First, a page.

Yoshida Shoin rowing toward Commodore Matthew Perry’s Black Ships.

Shoin was jailed for that act of defiance, then released into house arrest in his home province, and allowed to teach in a little school, Shoka Sonjuku — the School in the Pines. It was a one-room schoolhouse, in an out-of-the-way area of a rural province, and he taught there for only five years. (Shoin’s teaching career was cut short by a poorly-planned attempted assassination of a Shogunate official, in protest of treaties being made with the West. He was caught and executed.) Still, many historians believe that his teaching created an important, perhaps even seminal moment in modern Japanese history. Many hold the view that Shoin had a major impact on the period of modernization known as the Meiji Restoration, in which Japan hurtled itself into the Industrial Age within a few short decades. He taught only a few dozen students in all, but of that group, one became a four-term Prime Minister, another founded Japan’s first modern military forces, and more than a dozen others became high-ranking officials and military officers in the new regime.

Shoin’s indirect impact through the spread of his ideas was profound — he formed the thinking of the men who transformed Japan, hurling it into modernity and saving it from being made a colonial possession of a Western power. It was one of the most remarkable willful engagements with the future in human history.


How was this done? Imagination. Shoin was a ruthlessly practical thinker. He realized that the arrival of a more powerful nation on Japan’s shores was likely to result in its colonization and exploitation. He also realized that one of the primary barriers to action was not just a lack of information — though the nation’s intellectuals, engineers, and scientists had woken to find themselves centuries behind the work being done elsewhere — but an inability to imagine what Japan might be like if it possessed modern capacities.

We can’t build what we can’t imagine. Shoin, in those brief five years, did the remarkable: He made his network of pupils and contacts understand the forces pressing in on their society, the changes Modernity implied to the systems of traditional Japanese life and what Japan might be like if it embraced these changes itself.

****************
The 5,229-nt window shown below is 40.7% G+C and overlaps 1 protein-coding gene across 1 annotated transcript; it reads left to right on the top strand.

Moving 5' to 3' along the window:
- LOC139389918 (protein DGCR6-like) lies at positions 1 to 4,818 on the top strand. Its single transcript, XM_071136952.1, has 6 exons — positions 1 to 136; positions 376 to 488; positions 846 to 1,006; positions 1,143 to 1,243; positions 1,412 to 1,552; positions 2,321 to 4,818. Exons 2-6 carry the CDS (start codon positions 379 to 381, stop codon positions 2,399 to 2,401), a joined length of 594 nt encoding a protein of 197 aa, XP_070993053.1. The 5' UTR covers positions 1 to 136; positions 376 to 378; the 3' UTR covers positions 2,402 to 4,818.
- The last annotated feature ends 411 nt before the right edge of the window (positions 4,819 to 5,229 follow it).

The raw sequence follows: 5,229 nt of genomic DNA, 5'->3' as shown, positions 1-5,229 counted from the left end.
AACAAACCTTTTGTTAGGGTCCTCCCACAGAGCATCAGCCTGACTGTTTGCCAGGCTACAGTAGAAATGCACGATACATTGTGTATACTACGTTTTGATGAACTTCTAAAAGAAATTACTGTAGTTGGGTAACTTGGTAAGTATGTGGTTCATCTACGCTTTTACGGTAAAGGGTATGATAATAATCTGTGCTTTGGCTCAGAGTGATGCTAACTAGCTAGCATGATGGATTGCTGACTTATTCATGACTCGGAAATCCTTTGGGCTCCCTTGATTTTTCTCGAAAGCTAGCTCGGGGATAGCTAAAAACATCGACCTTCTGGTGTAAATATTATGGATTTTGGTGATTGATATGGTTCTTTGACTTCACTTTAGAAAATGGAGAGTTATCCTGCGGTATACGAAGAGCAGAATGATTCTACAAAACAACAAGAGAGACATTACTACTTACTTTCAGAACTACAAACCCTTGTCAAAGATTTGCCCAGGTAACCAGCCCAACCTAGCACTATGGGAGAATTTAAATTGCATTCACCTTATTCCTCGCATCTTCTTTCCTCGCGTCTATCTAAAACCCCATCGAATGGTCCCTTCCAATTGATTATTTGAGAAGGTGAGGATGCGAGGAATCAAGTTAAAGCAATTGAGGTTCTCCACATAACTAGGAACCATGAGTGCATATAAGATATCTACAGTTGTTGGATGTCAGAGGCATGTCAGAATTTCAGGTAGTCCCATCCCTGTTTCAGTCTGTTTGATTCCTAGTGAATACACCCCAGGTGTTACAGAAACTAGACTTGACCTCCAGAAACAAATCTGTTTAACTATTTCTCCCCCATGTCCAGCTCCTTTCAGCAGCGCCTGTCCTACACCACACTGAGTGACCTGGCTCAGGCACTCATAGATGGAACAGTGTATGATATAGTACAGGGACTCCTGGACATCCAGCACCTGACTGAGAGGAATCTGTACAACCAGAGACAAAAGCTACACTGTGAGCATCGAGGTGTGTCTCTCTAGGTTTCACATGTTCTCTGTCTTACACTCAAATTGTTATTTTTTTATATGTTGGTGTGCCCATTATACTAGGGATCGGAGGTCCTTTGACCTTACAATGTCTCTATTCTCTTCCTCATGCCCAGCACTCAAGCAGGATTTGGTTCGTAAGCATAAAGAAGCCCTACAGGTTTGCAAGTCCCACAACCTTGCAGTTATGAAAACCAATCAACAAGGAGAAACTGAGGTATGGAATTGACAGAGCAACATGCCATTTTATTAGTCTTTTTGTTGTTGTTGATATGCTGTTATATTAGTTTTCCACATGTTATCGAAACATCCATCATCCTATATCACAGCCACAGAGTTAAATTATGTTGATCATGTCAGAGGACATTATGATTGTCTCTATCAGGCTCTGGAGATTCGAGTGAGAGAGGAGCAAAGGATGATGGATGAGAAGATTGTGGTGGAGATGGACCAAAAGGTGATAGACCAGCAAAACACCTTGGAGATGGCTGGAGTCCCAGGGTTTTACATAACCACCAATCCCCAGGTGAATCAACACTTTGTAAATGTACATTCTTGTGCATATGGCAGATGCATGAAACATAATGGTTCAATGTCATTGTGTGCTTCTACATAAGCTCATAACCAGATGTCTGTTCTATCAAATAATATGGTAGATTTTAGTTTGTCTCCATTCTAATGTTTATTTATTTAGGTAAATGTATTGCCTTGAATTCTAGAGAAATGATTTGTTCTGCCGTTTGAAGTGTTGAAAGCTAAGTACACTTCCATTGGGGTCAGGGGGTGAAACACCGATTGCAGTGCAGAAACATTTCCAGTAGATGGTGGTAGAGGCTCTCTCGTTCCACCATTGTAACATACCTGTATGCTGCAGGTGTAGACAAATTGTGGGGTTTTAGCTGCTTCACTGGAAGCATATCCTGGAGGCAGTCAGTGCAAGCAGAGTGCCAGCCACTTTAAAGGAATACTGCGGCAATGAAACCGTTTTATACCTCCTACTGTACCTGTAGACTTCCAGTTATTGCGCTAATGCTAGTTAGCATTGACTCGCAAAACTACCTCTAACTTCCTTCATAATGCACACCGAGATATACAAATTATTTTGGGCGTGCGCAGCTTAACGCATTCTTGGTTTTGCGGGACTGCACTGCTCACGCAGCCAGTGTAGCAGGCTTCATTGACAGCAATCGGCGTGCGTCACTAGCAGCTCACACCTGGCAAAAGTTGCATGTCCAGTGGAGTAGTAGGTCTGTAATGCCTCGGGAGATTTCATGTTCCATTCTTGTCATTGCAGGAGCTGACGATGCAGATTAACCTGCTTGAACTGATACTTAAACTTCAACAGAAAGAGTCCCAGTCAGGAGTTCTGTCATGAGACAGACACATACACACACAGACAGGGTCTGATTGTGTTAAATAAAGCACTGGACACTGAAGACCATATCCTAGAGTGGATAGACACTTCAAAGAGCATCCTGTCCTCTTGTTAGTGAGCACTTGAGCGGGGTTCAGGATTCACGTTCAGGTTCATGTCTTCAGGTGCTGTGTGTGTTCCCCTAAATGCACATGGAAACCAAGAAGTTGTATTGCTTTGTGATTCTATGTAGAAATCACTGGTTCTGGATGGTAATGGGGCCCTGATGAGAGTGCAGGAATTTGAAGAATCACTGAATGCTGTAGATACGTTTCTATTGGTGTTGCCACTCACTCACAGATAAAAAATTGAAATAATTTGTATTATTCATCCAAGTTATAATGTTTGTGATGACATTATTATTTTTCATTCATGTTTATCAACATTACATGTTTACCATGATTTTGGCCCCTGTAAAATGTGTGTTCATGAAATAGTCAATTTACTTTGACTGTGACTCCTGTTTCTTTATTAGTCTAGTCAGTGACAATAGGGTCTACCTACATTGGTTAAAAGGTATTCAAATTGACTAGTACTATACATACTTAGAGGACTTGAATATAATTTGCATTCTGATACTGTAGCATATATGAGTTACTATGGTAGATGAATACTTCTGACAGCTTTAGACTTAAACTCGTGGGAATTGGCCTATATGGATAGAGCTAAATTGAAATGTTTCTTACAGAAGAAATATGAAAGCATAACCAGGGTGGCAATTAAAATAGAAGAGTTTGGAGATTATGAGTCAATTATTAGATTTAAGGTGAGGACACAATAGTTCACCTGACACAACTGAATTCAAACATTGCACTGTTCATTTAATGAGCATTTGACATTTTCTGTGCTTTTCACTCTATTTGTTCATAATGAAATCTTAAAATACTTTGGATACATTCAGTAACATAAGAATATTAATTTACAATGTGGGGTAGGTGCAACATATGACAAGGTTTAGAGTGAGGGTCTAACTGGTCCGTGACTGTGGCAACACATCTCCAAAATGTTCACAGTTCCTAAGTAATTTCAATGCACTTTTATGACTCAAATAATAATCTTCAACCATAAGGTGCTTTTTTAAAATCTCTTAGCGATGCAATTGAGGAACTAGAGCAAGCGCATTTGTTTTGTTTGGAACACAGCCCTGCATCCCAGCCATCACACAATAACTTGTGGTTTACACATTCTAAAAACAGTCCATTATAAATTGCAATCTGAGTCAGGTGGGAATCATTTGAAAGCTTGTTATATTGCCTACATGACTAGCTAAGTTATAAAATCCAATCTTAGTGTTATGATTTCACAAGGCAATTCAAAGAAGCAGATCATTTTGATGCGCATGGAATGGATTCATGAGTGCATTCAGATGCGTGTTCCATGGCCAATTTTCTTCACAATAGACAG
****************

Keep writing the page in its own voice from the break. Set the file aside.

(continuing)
In turn, his students sought out information on new technologies, military innovations and industrial designs, mapped the domestic political landscape, wrote reports, circulated letters, speculated on changes and reforms, investigated, and reconceived. They undertook a vast systems-thinking exercise, and then imagined their world as it would be when the systems they’d grown up with were transformed. They understood they could not predict the future, much less dictate its shape, but they could cultivate the capacity to respond to the demands the unforeseen future would make on them.

This is what “living into the future” means.

While on the surface, our situation might have little in common with an outsider Japanese samurai who ran a tiny school in the Age of Steam, some of our problems are very much the same. Like Shoin, our understanding of the world has been challenged by exposure to planetary realities like global warming and hectic rates of change (Moore’s Law predicts the doubling of computer processor speed every eighteen months). We grasp, as he did, that the consequences for failing to prepare for the world as it truly is will be catastrophic, yet we don’t know entirely how to meet that challenge. But where Meiji-era Japanese had the Western imperialist powers pounding at their gate — and could send envoys to other countries, hire their talent, and learn how to live in the modern era of steam engines, factories, consumerism and battleships — the reality gap we face offers no easy models for how to take action. The future we face is not a far-away country, it is something that does not yet exist.

How, then, can we learn from the future? How can we confront the gap between the world as we’ve understood it and the world as it is actually coming to be? The answer can be found in our powers of imagination and empathy: imagination, to anticipate the possible shape of things to come; empathy, to understand how it would feel to be living in that world, and intuit the needs, concerns, and desires we might have.

We may not be able to visit the future, but we can inhabit its possibilities.

Next up: Inhabitation, the second half of this essay.

Responses
The author has chosen not to show responses on this story. You can still respond by clicking the response bubble.